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Published on August 29, 2021 18 min
Other Talks in the Series: Introduction to Macroeconomics
Hi, my name is Mariano Torras. I'm a Professor of Economics at Adelphi University in New York. We are going to be doing a lecture series on macroeconomics.
A nation's monetary policy concerns the supply of money in the economy and interest rates for myriad types of borrowing. As with fiscal policy, the fundamental goals of monetary policy are price stability, high employment, and economic growth. Critics, however, often state that price stability has become too high a priority in relation to the other goals. Monetary policy is conducted by a nation's central bank.
Every country has its own central bank, but the European Union, in addition, has its own known as the European Central Bank. The United States central bank is known as the Federal Reserve and Japan's is the Bank of Japan.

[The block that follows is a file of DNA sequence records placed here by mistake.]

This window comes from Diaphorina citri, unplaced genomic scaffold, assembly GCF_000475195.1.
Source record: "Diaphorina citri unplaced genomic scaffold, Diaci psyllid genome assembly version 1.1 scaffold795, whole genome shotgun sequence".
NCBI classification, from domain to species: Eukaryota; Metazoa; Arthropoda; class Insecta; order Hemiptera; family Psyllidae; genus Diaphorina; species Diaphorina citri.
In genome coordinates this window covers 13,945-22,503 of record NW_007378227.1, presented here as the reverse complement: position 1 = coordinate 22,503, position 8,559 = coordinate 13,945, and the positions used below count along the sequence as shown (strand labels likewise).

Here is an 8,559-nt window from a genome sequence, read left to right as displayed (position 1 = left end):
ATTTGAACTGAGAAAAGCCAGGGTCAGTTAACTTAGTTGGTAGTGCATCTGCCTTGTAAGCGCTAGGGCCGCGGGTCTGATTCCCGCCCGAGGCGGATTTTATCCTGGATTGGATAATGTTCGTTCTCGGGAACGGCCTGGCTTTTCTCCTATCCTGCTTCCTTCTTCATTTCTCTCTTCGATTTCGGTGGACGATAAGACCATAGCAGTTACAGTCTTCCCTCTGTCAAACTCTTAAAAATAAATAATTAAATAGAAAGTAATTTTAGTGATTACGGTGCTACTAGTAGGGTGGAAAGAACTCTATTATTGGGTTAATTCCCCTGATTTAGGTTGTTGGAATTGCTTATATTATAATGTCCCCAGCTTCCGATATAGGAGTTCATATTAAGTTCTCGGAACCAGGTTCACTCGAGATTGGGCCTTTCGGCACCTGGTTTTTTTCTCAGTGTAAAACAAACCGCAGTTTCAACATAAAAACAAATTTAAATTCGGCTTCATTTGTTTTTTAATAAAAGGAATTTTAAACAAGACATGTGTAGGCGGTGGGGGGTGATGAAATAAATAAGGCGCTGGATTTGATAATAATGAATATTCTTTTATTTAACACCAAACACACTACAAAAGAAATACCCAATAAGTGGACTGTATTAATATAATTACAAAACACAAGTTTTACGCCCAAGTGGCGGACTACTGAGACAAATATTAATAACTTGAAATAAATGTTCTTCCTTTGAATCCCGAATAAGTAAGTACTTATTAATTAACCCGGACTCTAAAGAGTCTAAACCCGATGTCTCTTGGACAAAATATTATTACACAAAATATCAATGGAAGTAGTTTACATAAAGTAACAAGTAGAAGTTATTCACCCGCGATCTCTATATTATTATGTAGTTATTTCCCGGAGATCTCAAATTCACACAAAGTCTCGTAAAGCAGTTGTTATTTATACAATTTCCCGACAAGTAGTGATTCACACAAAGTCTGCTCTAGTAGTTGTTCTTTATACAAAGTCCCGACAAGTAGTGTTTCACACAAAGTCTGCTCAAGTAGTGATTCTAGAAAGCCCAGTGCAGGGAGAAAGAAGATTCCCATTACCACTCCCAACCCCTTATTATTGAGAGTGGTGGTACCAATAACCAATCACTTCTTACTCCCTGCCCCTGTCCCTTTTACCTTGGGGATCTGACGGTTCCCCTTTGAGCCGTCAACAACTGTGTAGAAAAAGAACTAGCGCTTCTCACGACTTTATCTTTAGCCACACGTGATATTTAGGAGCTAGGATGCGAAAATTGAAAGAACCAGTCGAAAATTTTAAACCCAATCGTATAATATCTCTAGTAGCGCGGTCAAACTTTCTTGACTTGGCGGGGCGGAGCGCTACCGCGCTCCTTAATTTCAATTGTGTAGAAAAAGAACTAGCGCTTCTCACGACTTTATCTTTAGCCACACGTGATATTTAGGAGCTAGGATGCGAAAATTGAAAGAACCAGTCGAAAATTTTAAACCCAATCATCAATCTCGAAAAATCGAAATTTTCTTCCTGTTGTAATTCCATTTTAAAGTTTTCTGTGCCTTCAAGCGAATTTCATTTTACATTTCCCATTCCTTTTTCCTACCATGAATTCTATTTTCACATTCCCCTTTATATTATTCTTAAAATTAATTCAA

It was in the 19th century that most of the world's leading countries established central banks. Even if predecessors to central banks had been established centuries earlier in countries like Holland, Sweden, and England, central banks were given a monopoly over the creation of money. In those days, the bank notes or currency of most countries was backed by their equivalent value in gold and/or silver. This helped lend stability to the monetary system as faith in the value of paper and coin currency became more widespread. Central banks each have their own subsidiaries in different regions of the country that helped decentralize, hence expedite many of its main functions. The Board of Governors of a Central Bank oversee